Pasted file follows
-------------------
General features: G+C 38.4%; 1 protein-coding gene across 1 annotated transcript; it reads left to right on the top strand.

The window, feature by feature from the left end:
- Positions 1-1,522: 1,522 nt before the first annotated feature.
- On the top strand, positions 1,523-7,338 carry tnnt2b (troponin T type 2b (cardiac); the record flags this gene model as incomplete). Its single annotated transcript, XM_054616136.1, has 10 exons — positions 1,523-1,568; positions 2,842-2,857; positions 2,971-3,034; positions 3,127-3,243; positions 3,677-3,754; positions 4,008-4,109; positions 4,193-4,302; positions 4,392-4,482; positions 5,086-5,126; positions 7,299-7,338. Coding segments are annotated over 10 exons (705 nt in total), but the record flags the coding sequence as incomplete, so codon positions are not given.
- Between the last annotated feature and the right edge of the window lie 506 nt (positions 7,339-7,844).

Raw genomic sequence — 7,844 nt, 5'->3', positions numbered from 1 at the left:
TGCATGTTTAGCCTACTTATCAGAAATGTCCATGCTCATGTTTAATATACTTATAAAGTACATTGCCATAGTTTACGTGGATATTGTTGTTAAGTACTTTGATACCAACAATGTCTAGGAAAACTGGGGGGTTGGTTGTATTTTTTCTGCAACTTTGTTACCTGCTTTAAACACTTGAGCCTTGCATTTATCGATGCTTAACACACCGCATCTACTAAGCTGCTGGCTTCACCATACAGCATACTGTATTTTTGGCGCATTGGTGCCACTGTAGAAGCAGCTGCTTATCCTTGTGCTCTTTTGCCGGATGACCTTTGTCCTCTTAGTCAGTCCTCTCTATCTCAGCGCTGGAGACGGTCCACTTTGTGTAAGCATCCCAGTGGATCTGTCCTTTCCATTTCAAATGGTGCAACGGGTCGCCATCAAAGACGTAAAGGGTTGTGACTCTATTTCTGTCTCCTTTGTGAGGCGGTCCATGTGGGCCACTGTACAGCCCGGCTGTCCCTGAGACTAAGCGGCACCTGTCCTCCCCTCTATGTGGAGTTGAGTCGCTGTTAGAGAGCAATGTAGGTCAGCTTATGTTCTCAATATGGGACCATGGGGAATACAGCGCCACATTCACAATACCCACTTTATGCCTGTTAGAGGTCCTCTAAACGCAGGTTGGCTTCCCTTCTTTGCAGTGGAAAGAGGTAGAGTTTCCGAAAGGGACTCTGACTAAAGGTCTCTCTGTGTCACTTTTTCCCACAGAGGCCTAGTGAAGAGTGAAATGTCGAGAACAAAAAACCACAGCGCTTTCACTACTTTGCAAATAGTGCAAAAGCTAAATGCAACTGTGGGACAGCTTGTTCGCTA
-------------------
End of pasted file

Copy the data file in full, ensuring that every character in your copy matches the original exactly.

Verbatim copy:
General features: G+C 38.4%; 1 protein-coding gene across 1 annotated transcript; it reads left to right on the top strand.

The window, feature by feature from the left end:
- Positions 1-1,522: 1,522 nt before the first annotated feature.
- On the top strand, positions 1,523-7,338 carry tnnt2b (troponin T type 2b (cardiac); the record flags this gene model as incomplete). Its single annotated transcript, XM_054616136.1, has 10 exons — positions 1,523-1,568; positions 2,842-2,857; positions 2,971-3,034; positions 3,127-3,243; positions 3,677-3,754; positions 4,008-4,109; positions 4,193-4,302; positions 4,392-4,482; positions 5,086-5,126; positions 7,299-7,338. Coding segments are annotated over 10 exons (705 nt in total), but the record flags the coding sequence as incomplete, so codon positions are not given.
- Between the last annotated feature and the right edge of the window lie 506 nt (positions 7,339-7,844).

Raw genomic sequence — 7,844 nt, 5'->3', positions numbered from 1 at the left:
TGCATGTTTAGCCTACTTATCAGAAATGTCCATGCTCATGTTTAATATACTTATAAAGTACATTGCCATAGTTTACGTGGATATTGTTGTTAAGTACTTTGATACCAACAATGTCTAGGAAAACTGGGGGGTTGGTTGTATTTTTTCTGCAACTTTGTTACCTGCTTTAAACACTTGAGCCTTGCATTTATCGATGCTTAACACACCGCATCTACTAAGCTGCTGGCTTCACCATACAGCATACTGTATTTTTGGCGCATTGGTGCCACTGTAGAAGCAGCTGCTTATCCTTGTGCTCTTTTGCCGGATGACCTTTGTCCTCTTAGTCAGTCCTCTCTATCTCAGCGCTGGAGACGGTCCACTTTGTGTAAGCATCCCAGTGGATCTGTCCTTTCCATTTCAAATGGTGCAACGGGTCGCCATCAAAGACGTAAAGGGTTGTGACTCTATTTCTGTCTCCTTTGTGAGGCGGTCCATGTGGGCCACTGTACAGCCCGGCTGTCCCTGAGACTAAGCGGCACCTGTCCTCCCCTCTATGTGGAGTTGAGTCGCTGTTAGAGAGCAATGTAGGTCAGCTTATGTTCTCAATATGGGACCATGGGGAATACAGCGCCACATTCACAATACCCACTTTATGCCTGTTAGAGGTCCTCTAAACGCAGGTTGGCTTCCCTTCTTTGCAGTGGAAAGAGGTAGAGTTTCCGAAAGGGACTCTGACTAAAGGTCTCTCTGTGTCACTTTTTCCCACAGAGGCCTAGTGAAGAGTGAAATGTCGAGAACAAAAAACCACAGCGCTTTCACTACTTTGCAAATAGTGCAAAAGCTAAATGCAACTGTGGGACAGCTTGTTCGCTA